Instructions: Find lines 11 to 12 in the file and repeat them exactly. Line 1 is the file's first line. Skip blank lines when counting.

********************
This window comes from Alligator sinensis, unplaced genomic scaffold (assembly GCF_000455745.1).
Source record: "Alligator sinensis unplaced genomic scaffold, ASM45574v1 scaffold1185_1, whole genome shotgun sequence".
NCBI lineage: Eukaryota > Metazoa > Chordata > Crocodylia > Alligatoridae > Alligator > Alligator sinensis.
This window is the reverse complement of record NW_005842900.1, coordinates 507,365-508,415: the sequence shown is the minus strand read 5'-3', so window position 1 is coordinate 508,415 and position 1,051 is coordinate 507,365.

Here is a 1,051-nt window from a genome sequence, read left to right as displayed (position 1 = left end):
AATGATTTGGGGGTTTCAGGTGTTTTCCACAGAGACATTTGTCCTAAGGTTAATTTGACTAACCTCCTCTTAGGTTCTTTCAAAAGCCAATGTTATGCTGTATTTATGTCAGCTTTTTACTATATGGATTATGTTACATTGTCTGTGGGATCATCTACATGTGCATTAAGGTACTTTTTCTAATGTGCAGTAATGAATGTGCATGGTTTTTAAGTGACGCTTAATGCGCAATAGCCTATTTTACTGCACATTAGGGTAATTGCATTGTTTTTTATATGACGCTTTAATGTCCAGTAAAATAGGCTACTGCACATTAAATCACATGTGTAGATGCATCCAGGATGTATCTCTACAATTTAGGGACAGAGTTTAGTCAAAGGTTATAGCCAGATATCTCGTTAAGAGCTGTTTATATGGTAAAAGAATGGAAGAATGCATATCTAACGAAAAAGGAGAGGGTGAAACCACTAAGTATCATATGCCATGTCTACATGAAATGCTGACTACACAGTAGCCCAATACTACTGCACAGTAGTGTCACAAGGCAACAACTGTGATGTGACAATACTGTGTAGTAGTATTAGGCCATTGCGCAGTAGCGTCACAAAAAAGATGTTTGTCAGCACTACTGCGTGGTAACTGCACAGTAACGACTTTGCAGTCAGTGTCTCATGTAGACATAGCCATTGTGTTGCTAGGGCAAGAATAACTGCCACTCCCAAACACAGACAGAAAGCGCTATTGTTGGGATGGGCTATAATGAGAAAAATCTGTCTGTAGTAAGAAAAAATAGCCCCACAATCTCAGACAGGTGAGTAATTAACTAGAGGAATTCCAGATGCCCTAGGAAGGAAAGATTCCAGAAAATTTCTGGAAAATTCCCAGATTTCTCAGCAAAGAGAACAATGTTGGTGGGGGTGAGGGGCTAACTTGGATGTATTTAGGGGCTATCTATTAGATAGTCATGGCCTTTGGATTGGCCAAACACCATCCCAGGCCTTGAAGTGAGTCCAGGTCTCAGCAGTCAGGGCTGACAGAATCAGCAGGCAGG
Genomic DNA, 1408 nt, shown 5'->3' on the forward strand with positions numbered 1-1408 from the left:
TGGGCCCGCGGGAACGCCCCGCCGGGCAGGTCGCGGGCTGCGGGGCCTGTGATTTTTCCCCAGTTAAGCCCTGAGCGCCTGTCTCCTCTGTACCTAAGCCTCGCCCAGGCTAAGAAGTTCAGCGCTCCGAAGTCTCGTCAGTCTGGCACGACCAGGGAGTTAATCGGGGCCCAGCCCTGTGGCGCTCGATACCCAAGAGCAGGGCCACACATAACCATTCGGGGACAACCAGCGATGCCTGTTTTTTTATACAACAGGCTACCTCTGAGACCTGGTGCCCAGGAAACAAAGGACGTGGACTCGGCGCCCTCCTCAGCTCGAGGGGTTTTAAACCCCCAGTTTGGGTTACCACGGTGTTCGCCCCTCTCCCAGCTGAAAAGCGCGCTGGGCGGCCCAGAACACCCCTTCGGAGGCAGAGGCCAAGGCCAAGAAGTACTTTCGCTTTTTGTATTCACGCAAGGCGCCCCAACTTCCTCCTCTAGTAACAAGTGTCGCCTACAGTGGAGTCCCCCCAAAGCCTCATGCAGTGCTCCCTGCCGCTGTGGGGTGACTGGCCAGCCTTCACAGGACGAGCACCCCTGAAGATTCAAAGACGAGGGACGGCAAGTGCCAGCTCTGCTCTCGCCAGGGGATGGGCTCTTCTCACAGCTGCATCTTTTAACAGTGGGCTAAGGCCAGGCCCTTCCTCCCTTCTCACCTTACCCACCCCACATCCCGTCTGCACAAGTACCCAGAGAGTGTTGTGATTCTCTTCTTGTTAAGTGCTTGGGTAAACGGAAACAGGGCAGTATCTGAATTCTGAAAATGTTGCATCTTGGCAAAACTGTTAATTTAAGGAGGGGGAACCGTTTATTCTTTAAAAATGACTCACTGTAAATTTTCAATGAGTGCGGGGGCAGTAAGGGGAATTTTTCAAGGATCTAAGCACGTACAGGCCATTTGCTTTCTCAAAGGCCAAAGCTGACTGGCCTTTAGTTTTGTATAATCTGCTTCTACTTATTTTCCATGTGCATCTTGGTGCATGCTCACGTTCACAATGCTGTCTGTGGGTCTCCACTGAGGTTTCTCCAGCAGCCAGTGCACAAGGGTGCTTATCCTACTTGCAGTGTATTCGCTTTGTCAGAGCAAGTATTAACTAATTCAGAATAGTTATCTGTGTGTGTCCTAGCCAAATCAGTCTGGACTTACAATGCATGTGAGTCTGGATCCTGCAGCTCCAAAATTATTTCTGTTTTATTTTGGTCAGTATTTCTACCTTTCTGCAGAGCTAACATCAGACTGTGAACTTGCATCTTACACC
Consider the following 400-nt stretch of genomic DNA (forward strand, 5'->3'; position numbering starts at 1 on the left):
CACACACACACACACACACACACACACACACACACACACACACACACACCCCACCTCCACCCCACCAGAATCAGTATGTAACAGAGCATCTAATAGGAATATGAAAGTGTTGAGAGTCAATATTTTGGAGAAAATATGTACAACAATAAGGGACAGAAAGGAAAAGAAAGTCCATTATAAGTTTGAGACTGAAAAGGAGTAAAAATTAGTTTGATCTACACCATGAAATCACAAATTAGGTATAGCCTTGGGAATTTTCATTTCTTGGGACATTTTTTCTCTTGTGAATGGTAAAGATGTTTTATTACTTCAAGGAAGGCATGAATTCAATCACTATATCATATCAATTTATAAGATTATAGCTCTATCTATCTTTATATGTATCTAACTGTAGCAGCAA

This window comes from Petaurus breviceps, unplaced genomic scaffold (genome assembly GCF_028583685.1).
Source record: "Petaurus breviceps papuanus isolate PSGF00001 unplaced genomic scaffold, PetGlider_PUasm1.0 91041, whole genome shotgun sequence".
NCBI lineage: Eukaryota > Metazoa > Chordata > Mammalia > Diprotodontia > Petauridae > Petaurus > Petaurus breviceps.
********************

This window comes from Petaurus breviceps, unplaced genomic scaffold (genome assembly GCF_028583685.1).
Source record: "Petaurus breviceps papuanus isolate PSGF00001 unplaced genomic scaffold, PetGlider_PUasm1.0 91041, whole genome shotgun sequence".